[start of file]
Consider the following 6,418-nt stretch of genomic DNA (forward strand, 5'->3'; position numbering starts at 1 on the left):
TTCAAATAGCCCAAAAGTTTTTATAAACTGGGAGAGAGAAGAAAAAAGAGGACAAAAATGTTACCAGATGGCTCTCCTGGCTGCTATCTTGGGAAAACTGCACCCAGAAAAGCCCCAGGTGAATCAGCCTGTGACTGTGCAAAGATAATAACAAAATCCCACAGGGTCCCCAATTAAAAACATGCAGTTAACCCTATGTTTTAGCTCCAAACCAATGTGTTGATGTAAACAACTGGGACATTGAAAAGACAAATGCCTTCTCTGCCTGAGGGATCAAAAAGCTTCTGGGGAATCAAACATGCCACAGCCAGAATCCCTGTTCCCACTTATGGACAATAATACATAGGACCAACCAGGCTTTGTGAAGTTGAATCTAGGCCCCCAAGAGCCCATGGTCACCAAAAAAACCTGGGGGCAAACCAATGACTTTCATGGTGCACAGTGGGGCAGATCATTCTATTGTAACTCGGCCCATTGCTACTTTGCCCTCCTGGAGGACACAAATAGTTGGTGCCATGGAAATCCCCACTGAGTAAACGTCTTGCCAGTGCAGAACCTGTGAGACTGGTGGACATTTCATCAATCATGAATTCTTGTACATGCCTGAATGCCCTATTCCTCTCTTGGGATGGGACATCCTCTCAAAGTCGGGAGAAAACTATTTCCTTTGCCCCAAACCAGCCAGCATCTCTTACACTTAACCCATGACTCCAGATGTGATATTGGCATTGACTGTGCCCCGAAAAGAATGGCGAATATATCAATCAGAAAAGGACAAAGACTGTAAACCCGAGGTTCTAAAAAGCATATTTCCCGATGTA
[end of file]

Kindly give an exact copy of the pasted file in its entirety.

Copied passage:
Consider the following 6,418-nt stretch of genomic DNA (forward strand, 5'->3'; position numbering starts at 1 on the left):
TTCAAATAGCCCAAAAGTTTTTATAAACTGGGAGAGAGAAGAAAAAAGAGGACAAAAATGTTACCAGATGGCTCTCCTGGCTGCTATCTTGGGAAAACTGCACCCAGAAAAGCCCCAGGTGAATCAGCCTGTGACTGTGCAAAGATAATAACAAAATCCCACAGGGTCCCCAATTAAAAACATGCAGTTAACCCTATGTTTTAGCTCCAAACCAATGTGTTGATGTAAACAACTGGGACATTGAAAAGACAAATGCCTTCTCTGCCTGAGGGATCAAAAAGCTTCTGGGGAATCAAACATGCCACAGCCAGAATCCCTGTTCCCACTTATGGACAATAATACATAGGACCAACCAGGCTTTGTGAAGTTGAATCTAGGCCCCCAAGAGCCCATGGTCACCAAAAAAACCTGGGGGCAAACCAATGACTTTCATGGTGCACAGTGGGGCAGATCATTCTATTGTAACTCGGCCCATTGCTACTTTGCCCTCCTGGAGGACACAAATAGTTGGTGCCATGGAAATCCCCACTGAGTAAACGTCTTGCCAGTGCAGAACCTGTGAGACTGGTGGACATTTCATCAATCATGAATTCTTGTACATGCCTGAATGCCCTATTCCTCTCTTGGGATGGGACATCCTCTCAAAGTCGGGAGAAAACTATTTCCTTTGCCCCAAACCAGCCAGCATCTCTTACACTTAACCCATGACTCCAGATGTGATATTGGCATTGACTGTGCCCCGAAAAGAATGGCGAATATATCAATCAGAAAAGGACAAAGACTGTAAACCCGAGGTTCTAAAAAGCATATTTCCCGATGTA